If you keep up to date with all things Brilliant Agency you’ll know that we’re all about Health and Wellbeing for our team. We have subsidised Lean Lunches, monthly movement sessions and quarterly well-being workshops for all of our business, not to mention the free fruit.
Last month I decided to embark on the 30-day challenge with Joel from Better than Yesterday
Challenge was the right word for it. Personally, I have had a real uphill battle over the past year with my health and well being and was unenthused at first when I thought about how to approach improving it. However, joining Brilliant I started to see a real marked difference in my level of awareness on the subject and will to make some positive changes.
It started with 90-day stint of trying and testing a whole myriad of different vitamins, supplements, abstaining from all that not so good for you stuff and adding walking to work into my day. I cannot lie, it is true what they all say on every ‘I’ve changed my life interview’, I felt great. Being better at all things life and then the inevitable slide into ‘I only eat buffet food and my pockets are full of chocolate coins’ phase also known as December came along.
Getting back on track proved a bit of an insurmountable task in the New Year and then the 30-day challenge came along. The challenge itself isn’t anything troublesome on paper, with a daily calorie limit and exercise goals to reach along with some specialist advice and support it all makes sense and is exactly the ticket to wellness. That paired with the sometimes elusive will power. I have never been one for consistent self-discipline and although I do go through phases of eating our fruit in the office as snacks, you can also regularly find me surrounded by sweet wrappers and meeting people on bicycles with a takeaway at our reception.
That’s where it gets really interesting, even with support from a coach, lots of great advice and a daily journal to keep track of it’s completely up to you. That is the most obvious thing in the world when you write it down or read it but in real life, things aren’t that straight forward. And that’s where I found myself at on day 5 after getting off to what felt like an Olympic start. I was guilty of not setting myself realistic goals. My biggest learning has been that setting yourself a goal doesn’t actually mean anything if you’re not invested in reaching it or if you’ve made it unachievable.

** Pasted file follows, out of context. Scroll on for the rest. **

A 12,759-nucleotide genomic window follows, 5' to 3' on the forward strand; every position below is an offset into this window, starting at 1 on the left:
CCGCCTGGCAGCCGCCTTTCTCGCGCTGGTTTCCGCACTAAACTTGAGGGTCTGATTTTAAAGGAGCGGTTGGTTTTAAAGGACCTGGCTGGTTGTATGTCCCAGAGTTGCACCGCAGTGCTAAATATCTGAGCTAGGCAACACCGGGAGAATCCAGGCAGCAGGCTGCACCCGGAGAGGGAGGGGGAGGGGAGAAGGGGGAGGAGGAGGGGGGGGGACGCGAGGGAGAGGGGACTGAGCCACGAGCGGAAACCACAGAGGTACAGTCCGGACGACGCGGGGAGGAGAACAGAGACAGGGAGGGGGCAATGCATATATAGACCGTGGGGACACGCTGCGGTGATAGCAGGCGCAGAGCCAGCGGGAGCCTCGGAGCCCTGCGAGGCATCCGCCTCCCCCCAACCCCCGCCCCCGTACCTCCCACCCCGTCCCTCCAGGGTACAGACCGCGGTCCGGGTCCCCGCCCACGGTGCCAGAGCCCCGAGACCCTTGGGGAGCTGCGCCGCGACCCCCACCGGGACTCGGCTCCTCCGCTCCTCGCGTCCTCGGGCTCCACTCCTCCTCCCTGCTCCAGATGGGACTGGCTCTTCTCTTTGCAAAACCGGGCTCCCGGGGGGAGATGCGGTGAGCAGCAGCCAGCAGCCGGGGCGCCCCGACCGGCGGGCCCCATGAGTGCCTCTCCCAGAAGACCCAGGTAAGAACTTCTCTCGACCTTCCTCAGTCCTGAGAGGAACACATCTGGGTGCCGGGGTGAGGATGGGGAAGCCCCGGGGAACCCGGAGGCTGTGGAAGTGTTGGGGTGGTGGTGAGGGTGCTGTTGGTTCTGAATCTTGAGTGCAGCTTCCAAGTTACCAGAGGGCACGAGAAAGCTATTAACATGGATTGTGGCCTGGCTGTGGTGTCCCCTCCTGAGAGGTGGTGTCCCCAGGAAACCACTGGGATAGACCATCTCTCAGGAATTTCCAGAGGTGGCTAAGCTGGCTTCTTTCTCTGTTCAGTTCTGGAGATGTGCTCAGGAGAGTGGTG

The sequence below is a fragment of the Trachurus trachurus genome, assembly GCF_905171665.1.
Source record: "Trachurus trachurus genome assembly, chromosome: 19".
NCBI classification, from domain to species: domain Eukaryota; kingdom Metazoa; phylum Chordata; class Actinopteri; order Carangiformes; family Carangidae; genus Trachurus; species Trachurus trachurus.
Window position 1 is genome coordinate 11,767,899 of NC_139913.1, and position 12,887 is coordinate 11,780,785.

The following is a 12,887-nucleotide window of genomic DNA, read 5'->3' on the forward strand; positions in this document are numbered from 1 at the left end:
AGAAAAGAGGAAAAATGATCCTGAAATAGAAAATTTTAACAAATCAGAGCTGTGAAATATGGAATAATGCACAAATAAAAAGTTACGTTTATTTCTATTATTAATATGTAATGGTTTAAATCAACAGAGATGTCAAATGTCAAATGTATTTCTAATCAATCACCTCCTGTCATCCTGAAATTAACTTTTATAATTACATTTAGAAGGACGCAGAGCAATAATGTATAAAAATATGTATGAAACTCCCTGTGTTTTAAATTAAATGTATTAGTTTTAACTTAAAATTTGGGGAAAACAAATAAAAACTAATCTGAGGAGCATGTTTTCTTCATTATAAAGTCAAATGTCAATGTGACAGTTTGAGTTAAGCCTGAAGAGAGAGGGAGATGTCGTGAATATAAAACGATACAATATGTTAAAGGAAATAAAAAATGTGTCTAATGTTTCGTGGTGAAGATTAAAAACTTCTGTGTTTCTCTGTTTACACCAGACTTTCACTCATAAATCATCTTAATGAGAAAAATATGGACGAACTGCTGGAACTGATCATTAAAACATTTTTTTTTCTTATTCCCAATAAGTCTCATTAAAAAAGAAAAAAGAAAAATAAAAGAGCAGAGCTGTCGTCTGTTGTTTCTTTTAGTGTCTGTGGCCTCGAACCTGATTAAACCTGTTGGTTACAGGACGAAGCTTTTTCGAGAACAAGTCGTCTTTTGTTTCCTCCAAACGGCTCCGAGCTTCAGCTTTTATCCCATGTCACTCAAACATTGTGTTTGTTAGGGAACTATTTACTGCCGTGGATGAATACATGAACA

Overall the challenge worked for me and I lost weight but the main thing I took away was that my goals have always been really poorly set and not thought through. The goal game is a bit more of a journey, you can’t sign up for guitar lessons in January and book yourself a spot for Glastonbury that summer.
There are a whole lot of what I’m now referring to as ‘service stop goals’. It’s like going on that big long drive, you know overall you have to get to that place 10 hours away but on the way, you live for the stops at the services, if even just to keep sane. For me, making my goals clear, achievable and not the stuff of fairytales has been the most valuable lesson of all. I now can apply it to all things and actually, they don’t seem scary now I can see the first stop on the horizon and it’s not that far away.